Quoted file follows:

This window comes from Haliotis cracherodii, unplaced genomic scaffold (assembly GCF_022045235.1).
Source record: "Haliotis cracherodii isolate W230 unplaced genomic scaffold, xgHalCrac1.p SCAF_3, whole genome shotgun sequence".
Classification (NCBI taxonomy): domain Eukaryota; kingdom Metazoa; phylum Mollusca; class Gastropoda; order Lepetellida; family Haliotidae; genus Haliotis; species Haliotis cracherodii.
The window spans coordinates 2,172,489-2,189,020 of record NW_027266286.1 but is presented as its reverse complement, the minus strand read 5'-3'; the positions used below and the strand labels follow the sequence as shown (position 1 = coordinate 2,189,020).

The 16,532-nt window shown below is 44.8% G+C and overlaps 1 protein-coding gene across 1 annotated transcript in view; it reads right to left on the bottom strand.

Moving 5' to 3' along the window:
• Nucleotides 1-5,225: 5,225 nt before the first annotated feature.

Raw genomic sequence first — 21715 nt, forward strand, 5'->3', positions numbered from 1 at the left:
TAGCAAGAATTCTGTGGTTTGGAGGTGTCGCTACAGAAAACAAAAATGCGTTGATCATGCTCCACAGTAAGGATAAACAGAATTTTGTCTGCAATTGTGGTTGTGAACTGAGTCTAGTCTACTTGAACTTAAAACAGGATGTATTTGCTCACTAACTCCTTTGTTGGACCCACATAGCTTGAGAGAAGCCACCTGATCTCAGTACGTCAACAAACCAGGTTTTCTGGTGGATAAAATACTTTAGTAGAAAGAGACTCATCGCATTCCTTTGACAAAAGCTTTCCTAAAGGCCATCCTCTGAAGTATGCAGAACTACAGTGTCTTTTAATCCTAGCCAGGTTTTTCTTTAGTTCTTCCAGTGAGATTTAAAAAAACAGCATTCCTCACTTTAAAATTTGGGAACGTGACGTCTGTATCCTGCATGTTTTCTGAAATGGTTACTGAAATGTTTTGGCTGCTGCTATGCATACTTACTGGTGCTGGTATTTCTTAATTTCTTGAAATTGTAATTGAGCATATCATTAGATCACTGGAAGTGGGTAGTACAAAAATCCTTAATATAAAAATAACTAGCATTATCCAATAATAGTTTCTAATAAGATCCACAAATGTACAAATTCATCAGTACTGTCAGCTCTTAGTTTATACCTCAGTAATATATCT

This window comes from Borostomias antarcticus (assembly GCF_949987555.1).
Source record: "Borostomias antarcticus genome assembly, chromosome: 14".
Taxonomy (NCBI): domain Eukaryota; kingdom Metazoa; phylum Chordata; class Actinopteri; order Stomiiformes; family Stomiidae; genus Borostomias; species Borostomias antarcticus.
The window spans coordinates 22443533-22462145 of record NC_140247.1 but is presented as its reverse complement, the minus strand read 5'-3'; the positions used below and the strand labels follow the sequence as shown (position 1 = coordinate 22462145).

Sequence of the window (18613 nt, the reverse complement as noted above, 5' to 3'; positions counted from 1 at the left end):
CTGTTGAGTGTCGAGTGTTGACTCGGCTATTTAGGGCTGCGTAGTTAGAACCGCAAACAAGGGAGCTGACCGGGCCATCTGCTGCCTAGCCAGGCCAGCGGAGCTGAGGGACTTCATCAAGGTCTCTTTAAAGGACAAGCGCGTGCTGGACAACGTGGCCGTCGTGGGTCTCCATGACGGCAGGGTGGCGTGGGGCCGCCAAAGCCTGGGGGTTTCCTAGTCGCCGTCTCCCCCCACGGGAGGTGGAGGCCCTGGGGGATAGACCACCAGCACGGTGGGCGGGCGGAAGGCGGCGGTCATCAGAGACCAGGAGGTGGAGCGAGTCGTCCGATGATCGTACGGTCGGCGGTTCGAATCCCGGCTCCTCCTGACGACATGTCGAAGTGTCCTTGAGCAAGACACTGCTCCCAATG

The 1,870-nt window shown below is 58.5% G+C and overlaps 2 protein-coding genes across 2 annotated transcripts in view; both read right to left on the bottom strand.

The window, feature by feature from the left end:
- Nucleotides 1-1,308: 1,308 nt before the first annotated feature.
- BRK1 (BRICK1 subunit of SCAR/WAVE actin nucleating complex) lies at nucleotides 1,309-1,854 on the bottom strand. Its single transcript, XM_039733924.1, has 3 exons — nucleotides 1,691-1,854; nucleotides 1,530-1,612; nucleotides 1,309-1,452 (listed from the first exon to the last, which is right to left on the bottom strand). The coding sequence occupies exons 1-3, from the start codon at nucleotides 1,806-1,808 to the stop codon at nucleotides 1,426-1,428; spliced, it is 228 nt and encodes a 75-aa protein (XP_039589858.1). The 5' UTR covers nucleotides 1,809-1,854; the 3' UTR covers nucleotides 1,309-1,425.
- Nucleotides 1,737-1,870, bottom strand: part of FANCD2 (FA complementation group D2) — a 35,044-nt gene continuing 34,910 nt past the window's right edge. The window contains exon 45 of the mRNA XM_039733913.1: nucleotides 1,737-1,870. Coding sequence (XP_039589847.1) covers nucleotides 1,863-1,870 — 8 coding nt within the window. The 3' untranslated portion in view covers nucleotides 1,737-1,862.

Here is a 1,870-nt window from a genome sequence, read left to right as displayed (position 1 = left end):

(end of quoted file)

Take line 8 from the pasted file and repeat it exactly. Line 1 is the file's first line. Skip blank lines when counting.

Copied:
Raw genomic sequence first — 21715 nt, forward strand, 5'->3', positions numbered from 1 at the left: